According to fresh research from the Pew Economic Mobility Project, middle-quintile children without college diplomas are more than half again as likely as adults to slide into the lowest 40 percent of income earners than are middle-class children who earned a college degree. They’re also twice as likely to fall backward in wealth. College graduates are four times as likely to rocket from poverty into the highest quintile of wealth. “Having a postsecondary education is incredibly important for mobility,” said Diana Elliot, research manager at Pew’s mobility project, and it has “become increasingly important” from one generation to the next.
For American children who aspire to the middle class, this reality highlights the road they need to take. But it can also be cruel, because poor children find it much harder today to finish college than wealthier ones do. “Children from rich families have much greater access to higher education than children from low-income families, even when controlling for innate skills,” Economic Policy Institute researchers concluded in a recent report. “This educational barrier places profound limits on income mobility.” And in the tattered recovery from the Great Recession, wages even for college graduates have stagnated. Meritocracy is not only a solution to restoring upward mobility but also a way to fortify the bastions of privilege.
THE WAY THINGS WERE
Only twice in U.S. history—in the heyday of the Western frontier and in the post-World War II prosperity—have Americans found it easy to rise. This isn’t one of those times. Middle-skill jobs (read: no college required) are disappearing from America’s sputtering economic engine—in factories, in back offices, even lately in state and local governments. For generations, these jobs were the ticket to a comfortable life for Americans who went directly from high school to work. But increasingly in recent decades, economic research shows, lower-wage workers in foreign lands have taken these jobs or automation has rendered them unnecessary. Today, job growth occurs mainly at the poles of the skills spectrum—in sweeping floors or flipping burgers, which can’t be outsourced, or in sophisticated engineering jobs that drive new industries.
Since 1980, the very lowest- and highest-skill jobs in the United States have each grown sharply as a share of the overall workforce, according to research published last spring by economists David Autor of the Massachusetts Institute of Technology and David Dorn of Spain’s Centro de Estudios Monetarios y Financieros. Meanwhile, the share of lower-middle-skill jobs has shrunk: For example, machine operators and assemblers, a classic storehouse of middle-skill jobs, fell from 13 percent of the workforce in 1950 to 4 percent in 2005. Real hourly wages have stagnated, simply as a matter of supply and demand. When too many workers compete for too few jobs, employers can hire qualified people at lower pay.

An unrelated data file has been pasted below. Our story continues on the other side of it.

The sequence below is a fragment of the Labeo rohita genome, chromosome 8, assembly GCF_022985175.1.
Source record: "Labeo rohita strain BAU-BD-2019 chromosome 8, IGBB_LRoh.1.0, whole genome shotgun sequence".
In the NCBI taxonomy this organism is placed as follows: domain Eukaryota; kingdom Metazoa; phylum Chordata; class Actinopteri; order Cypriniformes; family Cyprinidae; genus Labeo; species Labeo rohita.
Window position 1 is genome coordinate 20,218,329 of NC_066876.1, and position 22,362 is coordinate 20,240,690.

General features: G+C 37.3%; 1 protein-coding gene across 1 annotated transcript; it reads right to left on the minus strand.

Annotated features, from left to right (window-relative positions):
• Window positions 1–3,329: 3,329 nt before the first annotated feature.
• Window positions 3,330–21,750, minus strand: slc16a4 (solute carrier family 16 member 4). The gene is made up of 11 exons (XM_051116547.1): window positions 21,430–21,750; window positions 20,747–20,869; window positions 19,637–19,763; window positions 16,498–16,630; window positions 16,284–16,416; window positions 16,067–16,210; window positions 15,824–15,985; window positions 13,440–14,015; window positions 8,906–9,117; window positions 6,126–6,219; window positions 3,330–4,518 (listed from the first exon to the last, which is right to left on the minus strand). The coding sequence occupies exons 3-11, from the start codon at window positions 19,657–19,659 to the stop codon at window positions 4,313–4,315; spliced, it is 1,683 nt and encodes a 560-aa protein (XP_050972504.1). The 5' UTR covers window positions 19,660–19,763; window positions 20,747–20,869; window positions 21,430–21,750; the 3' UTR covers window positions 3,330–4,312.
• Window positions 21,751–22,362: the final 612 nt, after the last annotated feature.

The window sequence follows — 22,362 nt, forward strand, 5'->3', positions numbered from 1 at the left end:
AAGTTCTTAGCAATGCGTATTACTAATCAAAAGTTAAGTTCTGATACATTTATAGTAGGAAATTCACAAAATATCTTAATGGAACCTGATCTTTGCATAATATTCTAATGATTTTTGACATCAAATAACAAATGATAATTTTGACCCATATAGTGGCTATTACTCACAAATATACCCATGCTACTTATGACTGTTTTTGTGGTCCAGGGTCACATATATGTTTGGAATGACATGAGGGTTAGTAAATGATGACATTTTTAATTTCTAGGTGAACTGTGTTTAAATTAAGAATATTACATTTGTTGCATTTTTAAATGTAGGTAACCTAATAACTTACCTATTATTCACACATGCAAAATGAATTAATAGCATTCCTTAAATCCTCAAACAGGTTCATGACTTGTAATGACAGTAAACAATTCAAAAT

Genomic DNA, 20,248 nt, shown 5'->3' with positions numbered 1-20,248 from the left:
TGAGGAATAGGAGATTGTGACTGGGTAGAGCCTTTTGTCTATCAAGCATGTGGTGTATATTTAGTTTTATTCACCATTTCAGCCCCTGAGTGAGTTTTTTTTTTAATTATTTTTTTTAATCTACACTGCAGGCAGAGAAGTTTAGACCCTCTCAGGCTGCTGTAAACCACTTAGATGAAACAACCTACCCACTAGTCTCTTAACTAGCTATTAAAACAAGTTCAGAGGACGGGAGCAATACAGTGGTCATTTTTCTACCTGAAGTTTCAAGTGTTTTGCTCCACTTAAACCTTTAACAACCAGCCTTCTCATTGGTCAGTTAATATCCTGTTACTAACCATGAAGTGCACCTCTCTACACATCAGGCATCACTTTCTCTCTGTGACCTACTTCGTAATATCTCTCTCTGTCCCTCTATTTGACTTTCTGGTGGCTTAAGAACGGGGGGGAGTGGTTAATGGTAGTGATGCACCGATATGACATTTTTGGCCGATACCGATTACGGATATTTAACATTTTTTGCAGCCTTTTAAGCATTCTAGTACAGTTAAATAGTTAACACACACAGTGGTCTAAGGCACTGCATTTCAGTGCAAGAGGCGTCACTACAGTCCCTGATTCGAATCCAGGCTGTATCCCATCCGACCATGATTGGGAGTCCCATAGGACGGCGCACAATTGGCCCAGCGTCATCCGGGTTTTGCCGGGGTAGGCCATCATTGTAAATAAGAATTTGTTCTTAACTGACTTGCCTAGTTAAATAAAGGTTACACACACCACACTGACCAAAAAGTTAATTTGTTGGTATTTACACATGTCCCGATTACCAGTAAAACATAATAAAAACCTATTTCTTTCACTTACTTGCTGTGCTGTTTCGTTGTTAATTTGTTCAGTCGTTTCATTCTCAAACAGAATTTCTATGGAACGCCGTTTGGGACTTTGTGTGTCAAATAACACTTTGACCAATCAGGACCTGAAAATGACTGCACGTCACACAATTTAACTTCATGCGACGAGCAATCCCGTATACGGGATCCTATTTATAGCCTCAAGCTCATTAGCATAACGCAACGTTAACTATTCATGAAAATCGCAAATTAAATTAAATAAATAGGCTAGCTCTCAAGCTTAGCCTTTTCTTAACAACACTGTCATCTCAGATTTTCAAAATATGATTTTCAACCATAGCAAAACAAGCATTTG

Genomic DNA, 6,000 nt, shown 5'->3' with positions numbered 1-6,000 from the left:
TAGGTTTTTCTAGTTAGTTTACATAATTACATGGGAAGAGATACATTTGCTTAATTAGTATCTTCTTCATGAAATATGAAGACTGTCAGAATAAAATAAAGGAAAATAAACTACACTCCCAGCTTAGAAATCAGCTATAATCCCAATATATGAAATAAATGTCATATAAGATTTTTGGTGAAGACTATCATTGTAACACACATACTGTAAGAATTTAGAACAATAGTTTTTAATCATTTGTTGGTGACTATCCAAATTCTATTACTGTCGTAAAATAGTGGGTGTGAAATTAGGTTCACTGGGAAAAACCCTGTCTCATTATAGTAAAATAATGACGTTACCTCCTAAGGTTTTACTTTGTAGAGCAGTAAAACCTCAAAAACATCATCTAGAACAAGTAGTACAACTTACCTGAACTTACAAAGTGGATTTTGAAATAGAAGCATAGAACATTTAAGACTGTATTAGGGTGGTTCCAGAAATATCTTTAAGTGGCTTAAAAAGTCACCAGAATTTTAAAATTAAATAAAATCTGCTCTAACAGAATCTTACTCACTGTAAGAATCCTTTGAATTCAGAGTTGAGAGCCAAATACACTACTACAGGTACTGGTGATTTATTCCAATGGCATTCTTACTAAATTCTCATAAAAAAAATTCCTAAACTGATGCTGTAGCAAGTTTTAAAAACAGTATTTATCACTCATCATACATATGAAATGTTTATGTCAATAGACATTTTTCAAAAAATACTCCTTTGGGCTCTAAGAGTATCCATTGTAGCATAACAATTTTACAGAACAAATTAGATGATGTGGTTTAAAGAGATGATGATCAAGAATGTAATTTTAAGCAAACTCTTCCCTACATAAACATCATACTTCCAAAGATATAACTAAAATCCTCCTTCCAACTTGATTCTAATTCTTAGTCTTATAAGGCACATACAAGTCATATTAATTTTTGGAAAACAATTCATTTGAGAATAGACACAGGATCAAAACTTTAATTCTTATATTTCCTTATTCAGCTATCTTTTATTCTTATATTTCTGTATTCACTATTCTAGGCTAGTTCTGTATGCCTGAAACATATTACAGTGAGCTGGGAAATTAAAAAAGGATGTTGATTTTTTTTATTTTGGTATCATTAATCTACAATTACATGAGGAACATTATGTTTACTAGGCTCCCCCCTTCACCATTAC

“The real question of the [displaced] middle class is: Where do they go?” asked Mark Doms, the chief economist at the Commerce Department’s Economics and Statistics Administration. “Only a few of them are going to go to the tippy-top”—the highest-skilled jobs. “The rest will go to the bottom.”
The Sherry family has learned this lesson all too well. Greg Sherry grew up in East Denver, moved to suburban Wheat Ridge in high school, and graduated without much thought of college. His parents never pushed it. His ambition never demanded it. “I liked working with my hands, and I wanted to do something like that,” he says. “I saw college as a white-collar-type job, and I wasn’t interested.”
The world Greg graduated into didn’t require an advanced degree. He could earn nearly $20 an hour in today’s dollars—a wage that could support a family—by working construction or in a warehouse. Across the country, high school graduates could claim their diplomas and walk straight into secure, well-paying, benefit-laden, pension-bearing jobs on assembly lines or, in Colorado, harvesting trees or rare earth metals. Foreign competition was a speck on the horizon; outsourcing wasn’t yet a dirty word.
Greg worked construction jobs from 1971 to 1973, building houses for a developer near the Cherry Creek Reservoir. Then the economy dipped and mortgage rates spiked; homebuilding slammed to a halt. Greg lost his job. With his new bride, Beth, he hopped around seeking work, first in Dallas, then in Denver, and finally across the Rockies to Grand Junction, where his father-in-law, a Union Pacific worker, had found Greg a railroad job. Beth, now 57, took a hygienist’s position in a dentist’s office, where she still works today.
The railroad paid $5 an hour, the 1974 equivalent of about $23 an hour ($48,000 a year) today. It came with health benefits he didn’t even think about for years and a pension that will let him retire at age 60 with health insurance for life. After a few years, Greg had worked his way up to an engineer’s position, driving trains on round trips of several hundred miles on a brutally unpredictable schedule. The Sherrys’ children, firstborn Allison and John, grew up knowing their father could be called onto the rails with two hours’ notice, day or night.